Historical records matching Bertrand Hollis Snell
About Bertrand Hollis Snell
Bertrand Hollis Snell (December 9, 1870 – February 2, 1958) represented the state of New York in the United States House of Representatives.
Snell was born in Colton, New York, the son of Hollis Snell, a lumberman, and Flora E. Kimball. After graduating from Amherst College in 1894 were he was a member of Beta Theta Pi fraternity, he labored as a bookkeeper and lumberjack. He became a successful entrepreneur in the paper mill business, lumbering, cheese making, and other ventures. In 1903 he married Sara Louise Merrick; they had two daughters Helen and Sara. He was Sec. of Racquette River Paper Co. and Director of the People's Bank in Potsdam NY.
Elected in 1915 to the House of Representatives from upstate New York's Thirty-first district, Snell, a Republican, served in Congress until he retired in 1939. He was intensely loyal to the regular Republican leaders, only deviating from this fidelity when constituent interests were at stake. Early in his congressional service he offered a bill to make the St. Lawrence River more navigable, which he pursued unsuccessfully for the rest of his days in Congress. When the St. Lawrence Seaway finally came to fruition during the Dwight D. Eisenhower administration, one of its locks was named after Snell. According to his biographer, Louis A. Barone, Snell, throughout his congressional career, generally opposed federal regulatory interference in the private sector and big spending programs.
House Committee Chairman
In 1923 Snell became chairman of the important House Rules Committee. This position gave him great power in Congress and the Republican party, because he was in a position to frame legislation and legislative strategy. When Nicholas Longworth ascended to the Speakership and John Q. Tilson became majority floor leader in 1925, they, along with Snell, effectively controlled in concert the House of Representatives. Snell's first job as chairman of the Rules Committee was to fend off a challenge by insurgent Republicans and Democrats to ease restrictions on discharge petitions. Snell helped fashion a compromise that allowed regular Republican leaders a modicum of control.
When Longworth became Speaker in 1925, the Old Guard reestablished its dominance in the lower chamber. In this, the regular Republicans were aided by Snell's Rules Committee in restricting Democrats and insurgent Republicans from interfering with President Calvin Coolidge's program of spending cuts and tax reduction. To Democrats' complaints that Snell was too restrictive with the rules, the New Yorker responded that the opposition would undoubtedly do the same if and when they came back to power in the House—which they did. During these years Snell also played a role as a go-between for Congress and his college friend from Amherst, President Coolidge. This was not always a popular job, especially when differences arose between the president and Congress.
Snell backed Herbert Hoover for the 1928 GOP presidential nomination, albeit somewhat unenthusiastically. He would have preferred for President Calvin Coolidge to run for another term. Snell's relations with the engineer president soured slightly when Hoover tried unsuccessfully to seize the initiative in New York patronage. Snell's dream of eventually becoming Speaker was dashed with the onset of the Great Depression. In the wake of the 1930 midterm elections, the Republicans lost control of the House. After Longworth died in April 1931, Tilson and Snell tusseled for the job of minority leader. Despite being favored by the president, Tilson lost the race to Snell, who appealed to both the Old Guard and to the insurgents. Tilson was too closely associated with the increasingly unpopular Hoover, and Snell had made some concessions to the progressive Republicans.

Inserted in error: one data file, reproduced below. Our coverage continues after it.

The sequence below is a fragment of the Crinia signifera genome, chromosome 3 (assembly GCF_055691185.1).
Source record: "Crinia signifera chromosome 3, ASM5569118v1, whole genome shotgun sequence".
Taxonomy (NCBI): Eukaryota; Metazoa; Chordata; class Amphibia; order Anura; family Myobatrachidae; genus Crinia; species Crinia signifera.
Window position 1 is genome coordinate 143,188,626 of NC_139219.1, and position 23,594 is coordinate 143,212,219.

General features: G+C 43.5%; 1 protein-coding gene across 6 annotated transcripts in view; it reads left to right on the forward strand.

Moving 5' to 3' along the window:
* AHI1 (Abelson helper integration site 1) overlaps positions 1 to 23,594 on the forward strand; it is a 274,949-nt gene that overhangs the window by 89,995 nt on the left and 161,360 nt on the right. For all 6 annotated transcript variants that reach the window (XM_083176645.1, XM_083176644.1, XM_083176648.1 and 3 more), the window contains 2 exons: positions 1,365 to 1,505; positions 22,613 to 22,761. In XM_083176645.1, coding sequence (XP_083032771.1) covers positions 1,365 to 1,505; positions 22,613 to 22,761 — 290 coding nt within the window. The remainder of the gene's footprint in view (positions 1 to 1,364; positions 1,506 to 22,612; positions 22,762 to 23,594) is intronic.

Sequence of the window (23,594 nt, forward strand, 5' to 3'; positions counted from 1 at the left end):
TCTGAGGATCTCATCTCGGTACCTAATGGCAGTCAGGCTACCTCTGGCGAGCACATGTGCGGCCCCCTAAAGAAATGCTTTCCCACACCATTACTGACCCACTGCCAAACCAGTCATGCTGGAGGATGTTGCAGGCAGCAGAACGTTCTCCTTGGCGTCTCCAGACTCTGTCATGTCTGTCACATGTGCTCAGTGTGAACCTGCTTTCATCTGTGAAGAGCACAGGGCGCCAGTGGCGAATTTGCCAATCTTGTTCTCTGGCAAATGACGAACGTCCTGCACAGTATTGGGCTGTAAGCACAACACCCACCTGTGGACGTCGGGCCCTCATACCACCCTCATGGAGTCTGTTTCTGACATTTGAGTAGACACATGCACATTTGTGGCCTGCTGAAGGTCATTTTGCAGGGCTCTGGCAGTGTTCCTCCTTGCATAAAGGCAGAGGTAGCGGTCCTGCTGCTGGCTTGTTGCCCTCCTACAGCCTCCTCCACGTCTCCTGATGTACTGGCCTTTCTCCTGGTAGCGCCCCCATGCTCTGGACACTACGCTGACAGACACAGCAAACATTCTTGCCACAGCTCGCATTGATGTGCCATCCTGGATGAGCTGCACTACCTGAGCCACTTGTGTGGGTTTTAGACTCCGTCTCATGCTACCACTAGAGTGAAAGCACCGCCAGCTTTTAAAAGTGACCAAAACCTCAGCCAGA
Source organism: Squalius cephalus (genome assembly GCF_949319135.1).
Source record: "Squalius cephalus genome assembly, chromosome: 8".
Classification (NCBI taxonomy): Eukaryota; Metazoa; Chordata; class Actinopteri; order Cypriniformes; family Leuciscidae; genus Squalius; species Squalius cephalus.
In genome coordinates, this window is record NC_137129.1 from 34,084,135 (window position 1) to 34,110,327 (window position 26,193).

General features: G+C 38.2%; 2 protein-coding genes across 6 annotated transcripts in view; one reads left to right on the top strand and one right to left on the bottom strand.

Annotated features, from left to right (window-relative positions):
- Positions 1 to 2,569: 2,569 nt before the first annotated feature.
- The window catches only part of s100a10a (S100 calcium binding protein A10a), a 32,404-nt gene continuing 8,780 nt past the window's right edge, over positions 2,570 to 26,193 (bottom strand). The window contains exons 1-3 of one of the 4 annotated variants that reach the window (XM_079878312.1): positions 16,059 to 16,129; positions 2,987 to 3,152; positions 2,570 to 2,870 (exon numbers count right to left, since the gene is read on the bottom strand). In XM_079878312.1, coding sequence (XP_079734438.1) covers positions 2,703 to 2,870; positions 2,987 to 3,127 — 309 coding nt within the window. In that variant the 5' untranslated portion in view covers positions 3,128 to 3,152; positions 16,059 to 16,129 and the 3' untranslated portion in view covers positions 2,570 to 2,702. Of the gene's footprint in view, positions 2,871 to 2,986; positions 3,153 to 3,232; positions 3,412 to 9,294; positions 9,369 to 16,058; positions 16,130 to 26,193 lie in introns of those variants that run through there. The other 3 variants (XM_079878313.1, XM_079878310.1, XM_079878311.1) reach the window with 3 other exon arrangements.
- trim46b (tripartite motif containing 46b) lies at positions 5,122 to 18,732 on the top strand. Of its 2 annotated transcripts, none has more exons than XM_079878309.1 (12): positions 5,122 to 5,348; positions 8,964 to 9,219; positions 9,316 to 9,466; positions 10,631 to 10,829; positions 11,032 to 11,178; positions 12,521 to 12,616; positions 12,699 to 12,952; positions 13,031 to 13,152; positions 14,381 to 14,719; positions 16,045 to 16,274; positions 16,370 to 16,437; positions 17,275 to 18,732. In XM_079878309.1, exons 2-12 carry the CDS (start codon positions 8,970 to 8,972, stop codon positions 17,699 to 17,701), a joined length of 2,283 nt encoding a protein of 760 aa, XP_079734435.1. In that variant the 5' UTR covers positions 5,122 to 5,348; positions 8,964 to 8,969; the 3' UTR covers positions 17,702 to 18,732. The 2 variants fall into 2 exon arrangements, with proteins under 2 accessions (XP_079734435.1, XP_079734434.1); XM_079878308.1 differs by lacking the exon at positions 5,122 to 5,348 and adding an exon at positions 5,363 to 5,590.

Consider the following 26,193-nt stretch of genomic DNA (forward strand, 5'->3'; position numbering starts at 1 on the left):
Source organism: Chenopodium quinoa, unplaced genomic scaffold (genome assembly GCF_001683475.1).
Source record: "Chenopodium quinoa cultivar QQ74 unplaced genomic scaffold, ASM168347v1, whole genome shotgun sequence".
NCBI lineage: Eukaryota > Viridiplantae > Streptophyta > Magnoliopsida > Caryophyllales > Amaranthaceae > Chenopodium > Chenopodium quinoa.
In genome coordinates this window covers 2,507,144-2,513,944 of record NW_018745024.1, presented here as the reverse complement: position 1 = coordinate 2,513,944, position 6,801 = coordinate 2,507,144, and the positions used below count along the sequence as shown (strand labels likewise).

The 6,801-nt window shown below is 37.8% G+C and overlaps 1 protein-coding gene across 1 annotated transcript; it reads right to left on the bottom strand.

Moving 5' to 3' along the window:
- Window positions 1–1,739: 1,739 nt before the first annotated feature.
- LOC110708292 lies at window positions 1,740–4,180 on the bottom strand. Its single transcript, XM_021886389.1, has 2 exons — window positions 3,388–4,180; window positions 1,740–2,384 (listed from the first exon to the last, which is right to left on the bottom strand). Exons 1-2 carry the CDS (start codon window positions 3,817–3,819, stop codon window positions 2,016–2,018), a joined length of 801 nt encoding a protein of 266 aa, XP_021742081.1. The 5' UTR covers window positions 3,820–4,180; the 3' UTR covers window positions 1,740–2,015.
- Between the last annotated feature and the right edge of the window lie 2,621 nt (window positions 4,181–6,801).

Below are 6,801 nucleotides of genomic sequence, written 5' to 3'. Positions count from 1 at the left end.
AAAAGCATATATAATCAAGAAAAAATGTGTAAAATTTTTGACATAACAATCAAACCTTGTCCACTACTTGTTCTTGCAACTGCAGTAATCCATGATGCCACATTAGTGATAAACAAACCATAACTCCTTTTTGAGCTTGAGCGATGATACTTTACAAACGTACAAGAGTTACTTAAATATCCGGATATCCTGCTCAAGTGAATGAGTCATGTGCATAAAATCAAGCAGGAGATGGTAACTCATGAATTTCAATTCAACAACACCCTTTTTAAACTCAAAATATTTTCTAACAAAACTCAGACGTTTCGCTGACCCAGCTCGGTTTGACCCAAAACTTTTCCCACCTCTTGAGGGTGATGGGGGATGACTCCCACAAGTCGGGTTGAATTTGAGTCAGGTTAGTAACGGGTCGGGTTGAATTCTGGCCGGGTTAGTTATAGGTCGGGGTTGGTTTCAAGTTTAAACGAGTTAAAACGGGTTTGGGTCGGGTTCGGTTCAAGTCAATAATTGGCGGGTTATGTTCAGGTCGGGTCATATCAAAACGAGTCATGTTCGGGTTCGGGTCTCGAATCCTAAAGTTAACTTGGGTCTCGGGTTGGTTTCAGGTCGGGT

With Hoover's defeat and the advent of the New Deal, Snell spent the rest of his days in Congress fighting the liberal programs of Franklin D. Roosevelt. His initial reaction to the New Deal was one of cautious but critical cooperation. Snell, in the midst of the economic crisis, supported some early measures of the New Deal, such as the 1933 Emergency Banking Act and the 1933 Economy Act, but he came out in cautious, conservative opposition to most of the president's program. He opposed the Agricultural Adjustment Act, the Elmer Thomas amendment favoring inflation, the Reciprocal Trade Agreements Act, and other early New Deal measures.
During the Court-packing battle of 1937, Snell agreed with Senate GOP leaders to allow the now mammoth Democratic majority to fight amongst themselves, which they did, sinking the plan. The so-called Roosevelt recession of 1937 also encouraged Snell and other conservatives to step up their resistance to the New Deal. In late 1937 Snell introduced legislation for a tax cut. During the special session of Congress in the same year, Republicans and southern Democrats combined to recommit Roosevelt's Fair Labor Standards Bill, although it was enacted in the next session. In 1938 Snell and the GOP minority successfully opposed Roosevelt's original executive branch reorganization plan. The midterm elections that year were a triumph for the GOP, narrowing the partisan gap in Congress. However, because of declining eyesight and hearing and his belief that the Republicans would not retake the House in the near future, Snell decided to retire. After his retirement in 1939, he became publisher of the Potsdam Courier-Freedom, which he had bought five years earlier, and in 1941 became owner and manager of the New York State Oil Company, of Kansas. After his death in Potsdam, New York, in 1958, he was interred in Bayside Cemetery.